One tiny detail:
On the software and image processing side of things, the improvements are more obvious. During still image capture, the camera continuously captures a multi-frame buffer at different exposures, allowing for simultaneous zero shutter lag and HDR processing, something that is unique to the new iPhone at this point.
“As far as we are aware, this feature is not currently available from any of the device’s close competitors,“ the review added. Apple customers should appreciate “very good target exposure and a wide dynamic range in all conditions” made possible by Smart HDR.
Still images: pros and cons
Here are DxOMark’s pros and cons in terms of still images:
- Very good target exposure and dynamic range in bright light and indoor conditions.
- Good detail in all conditions.
- Vivid and pleasant colors in most situations.
- Fast and accurate autofocus.
Very good subject isolation and pleasant spotlight effect in bokeh mode
- Flash images often underexposed.
- Luminance noise is noticeable in lower light and the shadow areas of high-contrast scenes.
- Coarse luminance noise and a lack of detail are noticeable in zoom shots.
- They were equally impressed by the video recording improvements as well.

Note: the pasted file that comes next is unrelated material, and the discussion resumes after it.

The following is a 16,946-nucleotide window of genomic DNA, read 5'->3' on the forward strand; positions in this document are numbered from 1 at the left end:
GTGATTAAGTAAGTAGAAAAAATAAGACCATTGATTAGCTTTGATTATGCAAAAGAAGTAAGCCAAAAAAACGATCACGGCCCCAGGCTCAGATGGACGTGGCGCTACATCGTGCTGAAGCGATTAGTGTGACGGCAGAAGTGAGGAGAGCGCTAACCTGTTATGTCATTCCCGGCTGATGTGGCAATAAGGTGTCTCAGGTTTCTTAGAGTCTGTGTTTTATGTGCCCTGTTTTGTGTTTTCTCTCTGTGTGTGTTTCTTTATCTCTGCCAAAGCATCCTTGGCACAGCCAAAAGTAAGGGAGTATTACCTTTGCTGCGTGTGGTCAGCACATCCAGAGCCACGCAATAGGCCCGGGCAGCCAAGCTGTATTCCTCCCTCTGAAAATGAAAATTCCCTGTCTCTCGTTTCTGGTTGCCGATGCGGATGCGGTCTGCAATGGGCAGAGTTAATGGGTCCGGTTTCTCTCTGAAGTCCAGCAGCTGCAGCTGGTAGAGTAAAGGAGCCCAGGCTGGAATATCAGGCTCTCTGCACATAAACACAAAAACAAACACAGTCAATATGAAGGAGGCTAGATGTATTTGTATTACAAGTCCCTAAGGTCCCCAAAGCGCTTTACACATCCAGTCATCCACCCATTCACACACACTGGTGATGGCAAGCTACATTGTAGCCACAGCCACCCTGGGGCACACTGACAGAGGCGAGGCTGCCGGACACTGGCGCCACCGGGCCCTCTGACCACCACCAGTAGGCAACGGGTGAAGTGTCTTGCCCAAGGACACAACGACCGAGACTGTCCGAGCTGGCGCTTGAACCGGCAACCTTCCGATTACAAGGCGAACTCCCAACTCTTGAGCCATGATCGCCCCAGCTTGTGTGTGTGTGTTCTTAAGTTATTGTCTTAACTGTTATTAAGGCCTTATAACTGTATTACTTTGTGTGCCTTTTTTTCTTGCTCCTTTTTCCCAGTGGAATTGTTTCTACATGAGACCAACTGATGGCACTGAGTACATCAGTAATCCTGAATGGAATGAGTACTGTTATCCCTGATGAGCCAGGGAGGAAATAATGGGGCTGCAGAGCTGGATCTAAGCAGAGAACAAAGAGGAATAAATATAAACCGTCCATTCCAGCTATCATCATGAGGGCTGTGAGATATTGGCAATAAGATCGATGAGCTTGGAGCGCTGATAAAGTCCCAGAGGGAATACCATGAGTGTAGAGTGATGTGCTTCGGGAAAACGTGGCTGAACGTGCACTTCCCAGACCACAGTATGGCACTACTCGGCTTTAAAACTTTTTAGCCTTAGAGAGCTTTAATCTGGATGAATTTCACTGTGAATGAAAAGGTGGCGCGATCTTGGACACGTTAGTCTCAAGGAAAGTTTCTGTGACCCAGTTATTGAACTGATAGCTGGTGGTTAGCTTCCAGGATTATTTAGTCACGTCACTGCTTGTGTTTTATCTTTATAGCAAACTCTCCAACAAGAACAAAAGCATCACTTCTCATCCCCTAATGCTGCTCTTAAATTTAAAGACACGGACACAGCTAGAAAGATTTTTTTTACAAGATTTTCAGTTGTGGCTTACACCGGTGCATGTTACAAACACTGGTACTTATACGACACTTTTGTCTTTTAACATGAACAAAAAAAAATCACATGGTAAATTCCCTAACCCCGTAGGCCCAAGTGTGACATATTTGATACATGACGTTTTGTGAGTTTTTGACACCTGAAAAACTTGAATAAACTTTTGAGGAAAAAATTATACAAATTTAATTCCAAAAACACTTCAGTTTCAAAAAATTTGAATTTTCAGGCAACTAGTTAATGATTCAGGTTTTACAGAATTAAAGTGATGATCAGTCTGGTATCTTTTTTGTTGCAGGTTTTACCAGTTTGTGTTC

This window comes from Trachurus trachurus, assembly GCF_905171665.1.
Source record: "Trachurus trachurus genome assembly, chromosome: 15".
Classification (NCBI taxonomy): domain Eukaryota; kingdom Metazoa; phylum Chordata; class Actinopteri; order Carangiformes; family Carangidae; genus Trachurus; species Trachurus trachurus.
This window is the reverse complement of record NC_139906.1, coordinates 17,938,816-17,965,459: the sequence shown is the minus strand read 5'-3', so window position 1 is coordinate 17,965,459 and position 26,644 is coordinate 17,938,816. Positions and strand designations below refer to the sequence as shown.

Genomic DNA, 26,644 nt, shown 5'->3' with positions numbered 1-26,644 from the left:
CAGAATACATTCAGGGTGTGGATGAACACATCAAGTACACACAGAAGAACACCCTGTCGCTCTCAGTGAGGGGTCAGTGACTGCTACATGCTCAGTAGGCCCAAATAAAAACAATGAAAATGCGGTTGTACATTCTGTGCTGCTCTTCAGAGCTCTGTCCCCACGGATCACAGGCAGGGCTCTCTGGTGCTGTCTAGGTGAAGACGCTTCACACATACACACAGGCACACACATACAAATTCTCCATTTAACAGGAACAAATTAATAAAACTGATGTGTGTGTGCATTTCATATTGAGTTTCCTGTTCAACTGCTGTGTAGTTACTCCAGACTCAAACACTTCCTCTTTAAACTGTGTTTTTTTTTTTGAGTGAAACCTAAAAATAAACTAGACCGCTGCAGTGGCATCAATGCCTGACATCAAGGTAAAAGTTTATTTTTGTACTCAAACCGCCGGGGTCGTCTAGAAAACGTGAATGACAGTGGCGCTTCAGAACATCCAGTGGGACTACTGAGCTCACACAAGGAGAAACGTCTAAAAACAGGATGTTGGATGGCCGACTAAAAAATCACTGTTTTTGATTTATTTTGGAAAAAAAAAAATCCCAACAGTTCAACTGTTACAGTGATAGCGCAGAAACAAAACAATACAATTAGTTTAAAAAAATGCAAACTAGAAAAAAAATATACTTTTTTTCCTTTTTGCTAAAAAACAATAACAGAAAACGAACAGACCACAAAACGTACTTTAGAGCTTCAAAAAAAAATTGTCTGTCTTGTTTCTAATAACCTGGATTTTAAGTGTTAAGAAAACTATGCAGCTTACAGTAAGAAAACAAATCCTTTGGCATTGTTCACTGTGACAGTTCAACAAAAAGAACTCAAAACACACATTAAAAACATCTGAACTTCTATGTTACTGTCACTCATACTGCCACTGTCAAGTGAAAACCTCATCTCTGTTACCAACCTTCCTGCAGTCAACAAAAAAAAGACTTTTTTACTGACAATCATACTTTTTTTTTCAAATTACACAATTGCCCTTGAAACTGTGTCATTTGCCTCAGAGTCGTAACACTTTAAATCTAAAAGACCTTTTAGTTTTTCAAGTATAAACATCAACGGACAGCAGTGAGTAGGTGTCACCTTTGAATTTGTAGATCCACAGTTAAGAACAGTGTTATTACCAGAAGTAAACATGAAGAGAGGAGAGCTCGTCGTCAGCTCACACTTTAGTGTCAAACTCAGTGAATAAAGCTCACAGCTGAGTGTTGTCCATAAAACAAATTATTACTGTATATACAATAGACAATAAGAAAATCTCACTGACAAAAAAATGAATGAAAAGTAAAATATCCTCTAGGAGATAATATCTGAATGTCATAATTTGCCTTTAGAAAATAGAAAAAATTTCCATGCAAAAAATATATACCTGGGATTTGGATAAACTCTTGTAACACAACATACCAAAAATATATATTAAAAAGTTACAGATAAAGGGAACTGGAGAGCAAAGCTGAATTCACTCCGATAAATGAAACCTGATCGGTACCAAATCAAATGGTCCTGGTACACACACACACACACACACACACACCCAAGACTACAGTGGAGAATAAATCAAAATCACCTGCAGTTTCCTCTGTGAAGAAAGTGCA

Video recording scores
The iPhone XS camera has achieved an excellent video score of 96 points on DxOMark’s scale, thanks to its “outstanding performance in bright light conditions.”
Courtesy of Apple’s in-house designed A12 Bionic chip with dedicated 10x faster machine learning hardware, the new iPhone XS devices offer improved sensor readout speed which can cut down on that unwanted rolling-shutter effect.
The rolling-shutter effect occurs when panning. On the iPhone XS series, it’s much less intrusive than on rival phones like Google’s Pixel 2 and Samsung’s Galaxy Note 9. You can see that vertical lines are much more “leaning” on the latter two devices in the sample clips below.
You should be aware of certain drawbacks when it comes to shooting video.
White balance instabilities & exposure stepping